Eartha Kitt was banned in our house. Anytime she came on the telly, my mother would switch over or switch off. Ms Kitt was deemed to be a too sexy and therefore unsavoury singer whose vocal style involved breathy sighs and frequent purrs, accompanied by seductive eye movements.
I was reminded of her when I chanced upon an old edition of The Good Old Days from 1972. For the younger generation, The Good Old Days was a very popular BBC variety show that ran from 1953 to 1983. That's 30 seasons in today's parlance. The show based itself on old music halls and the enthusiastic audience dressed up in period costumes to add to the atmosphere. The bill included singers, comedians, magicians, acrobats, ventriloquists et al.
The compere was Leonard Sachs. He would use strings of long, pompous words to introduce the acts and at every word the audience would oooh and aaaah their delight at his thesaurustical dexterity (oooh, aaah). As he announced the name of the act about to appear on stage, he would bang a gavel.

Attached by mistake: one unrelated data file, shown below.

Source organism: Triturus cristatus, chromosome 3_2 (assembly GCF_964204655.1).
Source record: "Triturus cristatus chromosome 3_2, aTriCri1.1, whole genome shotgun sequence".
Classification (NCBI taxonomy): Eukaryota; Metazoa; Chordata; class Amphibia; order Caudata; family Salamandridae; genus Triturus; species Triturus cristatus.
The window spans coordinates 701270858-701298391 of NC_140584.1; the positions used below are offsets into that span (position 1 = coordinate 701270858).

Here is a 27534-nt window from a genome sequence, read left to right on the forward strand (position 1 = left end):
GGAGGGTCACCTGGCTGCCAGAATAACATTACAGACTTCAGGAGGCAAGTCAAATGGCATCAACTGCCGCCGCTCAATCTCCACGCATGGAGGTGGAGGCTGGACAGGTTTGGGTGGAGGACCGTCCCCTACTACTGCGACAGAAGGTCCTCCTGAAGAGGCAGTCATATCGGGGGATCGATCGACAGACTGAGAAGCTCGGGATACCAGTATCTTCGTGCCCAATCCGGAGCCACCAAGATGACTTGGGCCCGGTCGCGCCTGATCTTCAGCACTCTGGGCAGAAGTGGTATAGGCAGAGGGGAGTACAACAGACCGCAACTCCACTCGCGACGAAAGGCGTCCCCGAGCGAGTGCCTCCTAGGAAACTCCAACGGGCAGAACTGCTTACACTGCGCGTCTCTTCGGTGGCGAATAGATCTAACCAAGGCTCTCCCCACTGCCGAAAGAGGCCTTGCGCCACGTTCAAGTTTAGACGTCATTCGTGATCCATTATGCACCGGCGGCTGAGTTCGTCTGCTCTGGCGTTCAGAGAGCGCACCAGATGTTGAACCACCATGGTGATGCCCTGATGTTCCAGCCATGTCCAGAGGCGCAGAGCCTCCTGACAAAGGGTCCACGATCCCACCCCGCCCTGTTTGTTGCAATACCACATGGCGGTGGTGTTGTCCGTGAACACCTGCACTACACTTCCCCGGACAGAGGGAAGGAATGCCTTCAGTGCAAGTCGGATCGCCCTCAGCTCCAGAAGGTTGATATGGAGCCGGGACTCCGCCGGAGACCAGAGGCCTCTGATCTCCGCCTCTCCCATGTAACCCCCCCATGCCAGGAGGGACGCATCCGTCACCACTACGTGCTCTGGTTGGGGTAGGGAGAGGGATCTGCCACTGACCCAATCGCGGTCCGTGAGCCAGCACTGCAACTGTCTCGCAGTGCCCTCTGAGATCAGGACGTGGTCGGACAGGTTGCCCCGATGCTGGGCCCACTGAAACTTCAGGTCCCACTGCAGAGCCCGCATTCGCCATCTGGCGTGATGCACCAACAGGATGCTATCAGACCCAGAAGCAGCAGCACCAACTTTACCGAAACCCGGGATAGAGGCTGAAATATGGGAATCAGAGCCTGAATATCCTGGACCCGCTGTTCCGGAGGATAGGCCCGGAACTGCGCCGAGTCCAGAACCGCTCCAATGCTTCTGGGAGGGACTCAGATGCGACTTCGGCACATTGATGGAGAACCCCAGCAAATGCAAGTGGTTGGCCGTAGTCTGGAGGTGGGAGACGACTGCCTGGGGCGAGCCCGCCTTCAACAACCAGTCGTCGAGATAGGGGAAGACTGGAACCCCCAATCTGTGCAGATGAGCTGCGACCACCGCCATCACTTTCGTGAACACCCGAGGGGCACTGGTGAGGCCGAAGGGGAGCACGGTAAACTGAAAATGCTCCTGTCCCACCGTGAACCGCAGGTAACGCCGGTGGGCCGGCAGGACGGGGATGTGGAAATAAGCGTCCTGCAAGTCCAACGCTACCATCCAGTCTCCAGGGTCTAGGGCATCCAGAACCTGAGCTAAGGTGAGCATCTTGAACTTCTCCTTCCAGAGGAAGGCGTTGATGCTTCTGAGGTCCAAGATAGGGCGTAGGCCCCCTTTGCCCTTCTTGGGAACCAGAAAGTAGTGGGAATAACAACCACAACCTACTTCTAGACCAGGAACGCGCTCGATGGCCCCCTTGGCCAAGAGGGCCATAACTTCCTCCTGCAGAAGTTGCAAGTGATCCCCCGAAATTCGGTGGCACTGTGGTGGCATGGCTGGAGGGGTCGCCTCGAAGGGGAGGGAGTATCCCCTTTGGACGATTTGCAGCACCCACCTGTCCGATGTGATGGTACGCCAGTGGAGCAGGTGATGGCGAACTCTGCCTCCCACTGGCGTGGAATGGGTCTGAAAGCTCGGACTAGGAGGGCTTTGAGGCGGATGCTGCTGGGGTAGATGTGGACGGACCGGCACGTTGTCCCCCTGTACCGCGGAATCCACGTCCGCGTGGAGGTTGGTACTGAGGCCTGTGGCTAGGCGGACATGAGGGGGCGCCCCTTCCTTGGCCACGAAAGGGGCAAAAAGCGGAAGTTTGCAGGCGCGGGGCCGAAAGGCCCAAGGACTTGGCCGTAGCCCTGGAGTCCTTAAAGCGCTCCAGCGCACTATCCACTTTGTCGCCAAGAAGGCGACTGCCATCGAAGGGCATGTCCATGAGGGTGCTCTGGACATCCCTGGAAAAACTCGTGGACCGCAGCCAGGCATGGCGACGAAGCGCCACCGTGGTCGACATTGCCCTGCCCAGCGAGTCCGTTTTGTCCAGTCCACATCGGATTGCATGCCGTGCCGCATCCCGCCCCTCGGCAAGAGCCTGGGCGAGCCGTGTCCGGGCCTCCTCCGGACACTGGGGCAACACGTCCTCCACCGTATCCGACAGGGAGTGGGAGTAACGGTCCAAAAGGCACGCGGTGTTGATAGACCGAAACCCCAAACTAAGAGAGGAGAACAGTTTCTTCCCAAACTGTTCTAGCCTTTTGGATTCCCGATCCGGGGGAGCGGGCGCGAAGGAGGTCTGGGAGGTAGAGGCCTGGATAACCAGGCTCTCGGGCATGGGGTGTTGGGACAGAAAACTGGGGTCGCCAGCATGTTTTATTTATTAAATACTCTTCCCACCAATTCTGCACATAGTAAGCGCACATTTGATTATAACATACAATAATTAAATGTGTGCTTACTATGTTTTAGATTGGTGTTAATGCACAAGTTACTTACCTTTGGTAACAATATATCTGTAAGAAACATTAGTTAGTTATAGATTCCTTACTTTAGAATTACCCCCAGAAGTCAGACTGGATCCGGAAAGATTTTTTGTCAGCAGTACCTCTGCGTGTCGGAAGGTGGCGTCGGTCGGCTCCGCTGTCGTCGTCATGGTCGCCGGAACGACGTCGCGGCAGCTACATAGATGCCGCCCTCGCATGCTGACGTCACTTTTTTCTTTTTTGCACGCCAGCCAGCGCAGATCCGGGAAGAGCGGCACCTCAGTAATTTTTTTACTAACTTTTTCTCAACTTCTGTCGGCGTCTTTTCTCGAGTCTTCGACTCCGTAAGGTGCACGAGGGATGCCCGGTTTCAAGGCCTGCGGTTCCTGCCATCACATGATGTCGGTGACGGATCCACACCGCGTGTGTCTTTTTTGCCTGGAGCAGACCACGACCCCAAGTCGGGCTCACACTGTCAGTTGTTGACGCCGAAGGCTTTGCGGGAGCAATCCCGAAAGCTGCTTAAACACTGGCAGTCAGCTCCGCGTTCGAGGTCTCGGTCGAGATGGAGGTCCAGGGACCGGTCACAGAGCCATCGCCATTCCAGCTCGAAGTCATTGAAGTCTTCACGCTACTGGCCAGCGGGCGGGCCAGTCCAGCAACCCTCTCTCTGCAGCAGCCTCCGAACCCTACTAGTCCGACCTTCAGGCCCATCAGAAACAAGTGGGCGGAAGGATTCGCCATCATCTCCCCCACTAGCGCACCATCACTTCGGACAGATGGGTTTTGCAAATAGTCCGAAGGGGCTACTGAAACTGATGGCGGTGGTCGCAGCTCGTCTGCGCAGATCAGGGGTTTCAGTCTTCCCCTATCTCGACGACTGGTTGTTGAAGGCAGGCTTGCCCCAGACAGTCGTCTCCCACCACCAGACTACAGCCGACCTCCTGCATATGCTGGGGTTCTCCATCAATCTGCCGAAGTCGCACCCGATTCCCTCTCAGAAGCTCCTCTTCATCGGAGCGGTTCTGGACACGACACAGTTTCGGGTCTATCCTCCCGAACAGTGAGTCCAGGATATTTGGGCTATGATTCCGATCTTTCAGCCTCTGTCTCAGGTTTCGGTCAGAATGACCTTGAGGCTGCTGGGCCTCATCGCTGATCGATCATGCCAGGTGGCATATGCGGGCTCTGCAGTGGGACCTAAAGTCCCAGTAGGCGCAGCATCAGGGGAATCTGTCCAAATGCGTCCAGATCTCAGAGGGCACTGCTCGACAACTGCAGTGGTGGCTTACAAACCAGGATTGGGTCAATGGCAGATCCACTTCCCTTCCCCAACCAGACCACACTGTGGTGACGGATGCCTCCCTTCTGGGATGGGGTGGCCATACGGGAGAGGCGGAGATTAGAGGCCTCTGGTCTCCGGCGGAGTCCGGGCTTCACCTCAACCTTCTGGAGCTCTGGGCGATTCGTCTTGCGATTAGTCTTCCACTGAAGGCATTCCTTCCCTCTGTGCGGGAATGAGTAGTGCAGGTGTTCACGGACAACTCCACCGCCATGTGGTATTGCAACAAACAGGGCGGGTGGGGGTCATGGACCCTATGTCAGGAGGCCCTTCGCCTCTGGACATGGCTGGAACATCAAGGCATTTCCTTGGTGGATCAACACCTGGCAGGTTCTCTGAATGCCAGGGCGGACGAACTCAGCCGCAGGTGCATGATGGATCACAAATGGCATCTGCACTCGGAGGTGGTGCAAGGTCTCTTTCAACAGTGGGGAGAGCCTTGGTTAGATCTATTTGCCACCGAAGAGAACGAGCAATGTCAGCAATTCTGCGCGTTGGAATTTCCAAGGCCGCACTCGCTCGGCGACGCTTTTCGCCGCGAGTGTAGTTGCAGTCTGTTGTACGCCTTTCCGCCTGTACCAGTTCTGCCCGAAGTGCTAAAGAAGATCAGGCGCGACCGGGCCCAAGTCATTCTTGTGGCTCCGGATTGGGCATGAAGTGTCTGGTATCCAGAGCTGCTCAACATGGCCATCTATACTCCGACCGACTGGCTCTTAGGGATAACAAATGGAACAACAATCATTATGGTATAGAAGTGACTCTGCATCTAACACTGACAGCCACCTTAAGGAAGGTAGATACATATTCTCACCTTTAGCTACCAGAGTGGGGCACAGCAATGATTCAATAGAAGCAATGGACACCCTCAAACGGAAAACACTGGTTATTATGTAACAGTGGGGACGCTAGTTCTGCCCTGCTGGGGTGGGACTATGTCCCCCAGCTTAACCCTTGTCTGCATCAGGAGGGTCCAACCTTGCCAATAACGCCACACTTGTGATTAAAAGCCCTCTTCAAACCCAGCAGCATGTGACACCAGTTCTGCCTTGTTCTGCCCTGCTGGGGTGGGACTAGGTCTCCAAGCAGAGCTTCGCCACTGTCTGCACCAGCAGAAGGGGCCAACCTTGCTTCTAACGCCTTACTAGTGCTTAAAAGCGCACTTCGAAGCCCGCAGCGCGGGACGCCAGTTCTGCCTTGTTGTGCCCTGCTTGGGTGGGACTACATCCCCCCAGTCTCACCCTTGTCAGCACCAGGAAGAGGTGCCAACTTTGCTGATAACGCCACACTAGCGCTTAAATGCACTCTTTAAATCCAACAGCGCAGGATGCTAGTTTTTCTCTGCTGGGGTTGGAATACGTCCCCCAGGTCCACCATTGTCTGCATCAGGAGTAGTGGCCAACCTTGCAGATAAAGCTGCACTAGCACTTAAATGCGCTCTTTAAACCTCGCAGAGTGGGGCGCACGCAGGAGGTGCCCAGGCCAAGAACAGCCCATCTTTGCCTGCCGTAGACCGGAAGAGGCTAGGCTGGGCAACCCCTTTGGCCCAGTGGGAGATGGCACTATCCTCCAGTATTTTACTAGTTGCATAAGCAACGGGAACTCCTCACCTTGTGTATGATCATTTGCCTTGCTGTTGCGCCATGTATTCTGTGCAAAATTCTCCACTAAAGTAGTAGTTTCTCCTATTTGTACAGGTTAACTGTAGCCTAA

In the 1972 show I mentioned, Sachs was on top form. The bill included not only Eartha Kitt slinking and gliding her way across the stage but also Terry Lightfoot's jazz band, an intentionally clumsy comedian called Larry Parker, ventriloquist Neville King, acrobats The Macardis, singers The Barrie Brothers and Eira Heath and the one and only Arthur Askey who kidded around and sang a song about a penguin. The audience loved it all.
The variety show format as we used to know it is long gone from television. Today's versions of variety shows, including the Royal Variety Performance, seem to be dominated by performers from The X Factor, Britain's Got Talent and the non-stop conveyor belt that delivers the recurring roster of comedians taking a break from regular appearances on panel games. I reckon not many from the modern generation would have much of an appetite for the old musical hall acts. Why would they? Why should they? This is the Ant and Dec generation that seems to enjoy ordinary people doing funny things and celebrities being pranked.
As I watched Eartha Kitt from over forty years ago (I'm allowed now), I reckon if she had performed her act for Simon Cowell back in the day, he would have snapped her up. She had the allure, something unique and a nice line in sparkling frocks.
I don't know if The Good Old Days and TV back then really were the good old days but a wee dose of nostalgia every now and then is not a bad thing.